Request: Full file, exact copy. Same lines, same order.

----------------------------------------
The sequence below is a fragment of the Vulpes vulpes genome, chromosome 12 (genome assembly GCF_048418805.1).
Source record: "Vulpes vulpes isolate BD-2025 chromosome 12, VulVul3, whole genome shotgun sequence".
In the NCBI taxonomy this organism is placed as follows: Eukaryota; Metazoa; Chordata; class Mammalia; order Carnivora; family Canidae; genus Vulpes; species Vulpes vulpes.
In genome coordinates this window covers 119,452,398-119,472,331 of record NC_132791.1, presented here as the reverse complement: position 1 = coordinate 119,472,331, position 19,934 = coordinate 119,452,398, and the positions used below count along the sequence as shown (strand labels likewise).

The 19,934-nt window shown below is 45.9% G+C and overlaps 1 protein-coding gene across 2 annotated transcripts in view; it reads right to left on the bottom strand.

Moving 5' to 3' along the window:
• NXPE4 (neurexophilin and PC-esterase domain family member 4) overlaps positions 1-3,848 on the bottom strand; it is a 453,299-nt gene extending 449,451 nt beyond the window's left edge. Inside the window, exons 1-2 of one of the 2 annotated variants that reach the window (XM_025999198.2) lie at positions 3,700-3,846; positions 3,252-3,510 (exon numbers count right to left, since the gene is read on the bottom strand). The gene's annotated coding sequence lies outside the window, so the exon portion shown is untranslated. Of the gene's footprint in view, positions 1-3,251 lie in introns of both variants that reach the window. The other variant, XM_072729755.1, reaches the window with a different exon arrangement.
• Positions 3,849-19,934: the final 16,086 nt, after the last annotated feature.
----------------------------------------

The sequence below is a fragment of the Vulpes vulpes genome, chromosome 12 (genome assembly GCF_048418805.1).
Source record: "Vulpes vulpes isolate BD-2025 chromosome 12, VulVul3, whole genome shotgun sequence".
In the NCBI taxonomy this organism is placed as follows: Eukaryota; Metazoa; Chordata; class Mammalia; order Carnivora; family Canidae; genus Vulpes; species Vulpes vulpes.
In genome coordinates this window covers 119,452,398-119,472,331 of record NC_132791.1, presented here as the reverse complement: position 1 = coordinate 119,472,331, position 19,934 = coordinate 119,452,398, and the positions used below count along the sequence as shown (strand labels likewise).

The 19,934-nt window shown below is 45.9% G+C and overlaps 1 protein-coding gene across 2 annotated transcripts in view; it reads right to left on the bottom strand.

Moving 5' to 3' along the window:
• NXPE4 (neurexophilin and PC-esterase domain family member 4) overlaps positions 1-3,848 on the bottom strand; it is a 453,299-nt gene extending 449,451 nt beyond the window's left edge. Inside the window, exons 1-2 of one of the 2 annotated variants that reach the window (XM_025999198.2) lie at positions 3,700-3,846; positions 3,252-3,510 (exon numbers count right to left, since the gene is read on the bottom strand). The gene's annotated coding sequence lies outside the window, so the exon portion shown is untranslated. Of the gene's footprint in view, positions 1-3,251 lie in introns of both variants that reach the window. The other variant, XM_072729755.1, reaches the window with a different exon arrangement.
• Positions 3,849-19,934: the final 16,086 nt, after the last annotated feature.